Posts Tagged ‘sacrifice’

14th June
2013
written by Sean Noble

 

 

 

 

 

 

 

Happy Flag Day! As you may or may not know June 14th is the celebration of Flag Day, as formally adopted by the Second Continental Congress in 1777. The establishment of an official flag for the United States was a powerful symbol for the nation. Sadly, this holiday is not officially recognized by the federal government, therefore people do not have a day off of work to fire up their grill under said flag, and if you were to conduct a random survey, most people probably wouldn’t know what Flag Day signifies.

As a nation we often forget the sacrifices that have been made in the name of Old Glory.  Not only for Americans, but also for those around the world who catch a glimpse of the stars and stripes, the American flag represents freedom from tyranny and the rights granted to every citizen under our Constitution. In these turbulent times, I look at the flag waving atop the U.S. Capitol’s rotunda and remember that freedom isn’t free.

Whatever you want to call the current issues and events facing the United States – be it scandals, lies, cover-ups, dilemmas – in the end truth and justice will prevail, as it has throughout this nation’s history. The flag represents everything that is so good about America’s democracy. It serves as a symbol to let the world know that, though divisions may exist in our country, all is well. Politicians have come and gone, flags have been defaced across the world, but history has shown that we as a nation have endured trouble, only to rise like a phoenix – better and stronger. Long may that star-spangled banner yet wave, o’er the land of the free and the home of the brave!

31st May
2010
written by Sean Noble

I don’t remember the first time I ever heard Taps bugled, but I don’t think I’ve ever heard without having tears in my eyes. Usually, I think of my granddad and the very few times he spoke of his service in the U.S. Navy in the South Pacific during WWII. On a couple of occasions, I recall him being asleep on the couch in his living room and waking up from a violent nightmare, near-screaming. He wouldn’t talk about those episodes, but I learned from my grandma that his nightmares came from an occasion that his PT boat had sunk a Japanese boat and he refused to make the gunner kill the survivors floating in the water, instead taking that unimaginable responsibility upon himself. That was my first inkling that war is hell.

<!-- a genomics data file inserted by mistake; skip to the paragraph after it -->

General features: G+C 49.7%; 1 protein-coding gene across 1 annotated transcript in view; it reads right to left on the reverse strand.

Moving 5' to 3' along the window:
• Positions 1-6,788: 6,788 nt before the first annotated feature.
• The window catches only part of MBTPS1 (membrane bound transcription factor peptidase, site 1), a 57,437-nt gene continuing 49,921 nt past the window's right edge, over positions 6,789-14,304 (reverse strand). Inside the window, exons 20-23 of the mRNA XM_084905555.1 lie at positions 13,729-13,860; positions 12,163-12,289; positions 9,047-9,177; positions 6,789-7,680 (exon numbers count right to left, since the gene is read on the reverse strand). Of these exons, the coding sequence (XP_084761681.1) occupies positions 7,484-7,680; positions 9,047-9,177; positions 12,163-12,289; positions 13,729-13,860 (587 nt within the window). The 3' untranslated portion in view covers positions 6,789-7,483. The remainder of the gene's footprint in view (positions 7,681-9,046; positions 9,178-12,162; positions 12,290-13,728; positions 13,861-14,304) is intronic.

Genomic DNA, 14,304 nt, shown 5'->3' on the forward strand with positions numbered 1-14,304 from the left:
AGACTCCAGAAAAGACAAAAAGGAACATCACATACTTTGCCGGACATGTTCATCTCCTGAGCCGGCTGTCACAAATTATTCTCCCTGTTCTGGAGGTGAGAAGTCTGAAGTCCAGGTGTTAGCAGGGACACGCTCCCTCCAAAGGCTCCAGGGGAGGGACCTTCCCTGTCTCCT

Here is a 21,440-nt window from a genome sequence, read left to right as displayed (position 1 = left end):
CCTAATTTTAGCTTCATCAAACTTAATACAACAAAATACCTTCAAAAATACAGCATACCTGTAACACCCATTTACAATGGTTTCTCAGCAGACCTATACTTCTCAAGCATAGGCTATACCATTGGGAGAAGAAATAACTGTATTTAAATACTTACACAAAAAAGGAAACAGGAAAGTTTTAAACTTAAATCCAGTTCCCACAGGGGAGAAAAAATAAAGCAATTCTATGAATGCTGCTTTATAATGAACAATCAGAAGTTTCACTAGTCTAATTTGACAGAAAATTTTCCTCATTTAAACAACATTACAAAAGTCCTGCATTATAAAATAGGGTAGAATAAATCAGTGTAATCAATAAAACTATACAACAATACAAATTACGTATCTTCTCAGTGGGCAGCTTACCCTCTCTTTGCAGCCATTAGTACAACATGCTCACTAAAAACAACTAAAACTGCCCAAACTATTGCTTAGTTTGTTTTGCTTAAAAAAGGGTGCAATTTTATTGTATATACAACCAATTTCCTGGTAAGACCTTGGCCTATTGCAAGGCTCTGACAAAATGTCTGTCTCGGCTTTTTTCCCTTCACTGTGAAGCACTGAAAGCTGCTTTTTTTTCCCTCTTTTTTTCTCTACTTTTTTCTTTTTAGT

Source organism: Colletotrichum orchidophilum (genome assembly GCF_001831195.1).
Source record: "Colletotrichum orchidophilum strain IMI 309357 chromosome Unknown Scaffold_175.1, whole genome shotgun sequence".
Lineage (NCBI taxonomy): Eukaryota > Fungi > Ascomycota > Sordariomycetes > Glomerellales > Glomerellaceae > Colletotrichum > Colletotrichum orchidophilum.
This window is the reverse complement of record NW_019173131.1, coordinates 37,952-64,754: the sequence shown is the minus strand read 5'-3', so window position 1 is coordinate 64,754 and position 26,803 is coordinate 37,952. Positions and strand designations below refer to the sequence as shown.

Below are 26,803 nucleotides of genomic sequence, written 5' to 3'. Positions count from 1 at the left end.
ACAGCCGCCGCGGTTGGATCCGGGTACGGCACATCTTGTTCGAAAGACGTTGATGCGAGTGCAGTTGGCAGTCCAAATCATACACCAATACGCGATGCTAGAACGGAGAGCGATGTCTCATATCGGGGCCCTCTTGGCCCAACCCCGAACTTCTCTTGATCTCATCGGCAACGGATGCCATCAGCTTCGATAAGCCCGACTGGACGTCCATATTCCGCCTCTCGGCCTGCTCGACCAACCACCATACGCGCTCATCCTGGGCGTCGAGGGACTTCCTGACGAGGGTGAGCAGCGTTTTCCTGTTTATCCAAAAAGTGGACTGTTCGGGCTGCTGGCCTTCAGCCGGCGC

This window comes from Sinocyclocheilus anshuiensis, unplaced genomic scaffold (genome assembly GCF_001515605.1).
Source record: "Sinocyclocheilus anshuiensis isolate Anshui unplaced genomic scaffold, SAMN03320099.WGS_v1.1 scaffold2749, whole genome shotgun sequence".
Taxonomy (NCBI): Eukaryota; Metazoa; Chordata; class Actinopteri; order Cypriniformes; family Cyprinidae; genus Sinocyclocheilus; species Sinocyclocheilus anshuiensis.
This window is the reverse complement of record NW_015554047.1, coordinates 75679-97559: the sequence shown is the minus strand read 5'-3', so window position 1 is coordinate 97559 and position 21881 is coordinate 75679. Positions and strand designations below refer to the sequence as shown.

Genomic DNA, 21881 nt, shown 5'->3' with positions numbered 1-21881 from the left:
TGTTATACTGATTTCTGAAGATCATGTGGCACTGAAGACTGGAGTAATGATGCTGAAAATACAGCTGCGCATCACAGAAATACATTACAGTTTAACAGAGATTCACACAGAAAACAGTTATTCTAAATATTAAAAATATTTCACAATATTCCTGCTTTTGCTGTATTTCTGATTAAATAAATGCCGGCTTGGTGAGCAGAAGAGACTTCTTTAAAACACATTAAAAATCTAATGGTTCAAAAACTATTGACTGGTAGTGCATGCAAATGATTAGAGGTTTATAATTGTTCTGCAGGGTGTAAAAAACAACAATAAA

We owe so much to the brave men and women who have traveled through hell for us, whether it be the forest and fields of Pennsylvania in the Revolutionary War, the battlefields of Virginia during the Civil War, the Black Forest of Germany during WWI, the south Pacific or the European Theatre during WWII, Korea, Vietnam, Iraq or Afghanistan. The march through hell, to protect our freedom deserves much more than just the last Monday of May as a memorial.

My aunt’s husband, a true patriot, emailed me the video below. As you listen to this beautiful variation of Taps, (it is known as Il Silenzio) played by a 13 year-old girl, think about the words (there are actually a couple versions – both below).

Day is done, gone the sun,

From the hills, from the lake,

From the sky.

All is well, safely rest,

God is nigh.

Go to sleep, peaceful sleep,

May the soldier or sailor,

God keep.

On the land or the deep,

Safe in sleep.

Love, good night, Must thou go,

When the day, And the night

Need thee so?

All is well. Speedeth all

To their rest.

Fades the light; And afar

Goeth day, And the stars

Shineth bright,

Fare thee well; Day has gone,

Night is on.

Thanks and praise, For our days,

‘Neath the sun, Neath the stars,

‘Neath the sky,

As we go, This we know,

God is nigh.

***

Fading light dims the sight,

And a star gems the sky, gleaming bright.

From afar drawing nigh — Falls the night.

Day is done, gone the sun,

From the lake, from the hills, from the sky;

All is well, safely rest, God is nigh.

Then good night, peaceful night,

Till the light of the dawn shineth bright;

God is near, do not fear — Friend, good night.

For more about the history of Taps, go here and here. This Wikipedia link has additional lyrics and an mp3 of the simple, but beautiful version the U.S. Army plays.

God Bless the brave men and women who have sacrificed so much, in too many cases, the ultimate sacrifice, so that we may live free.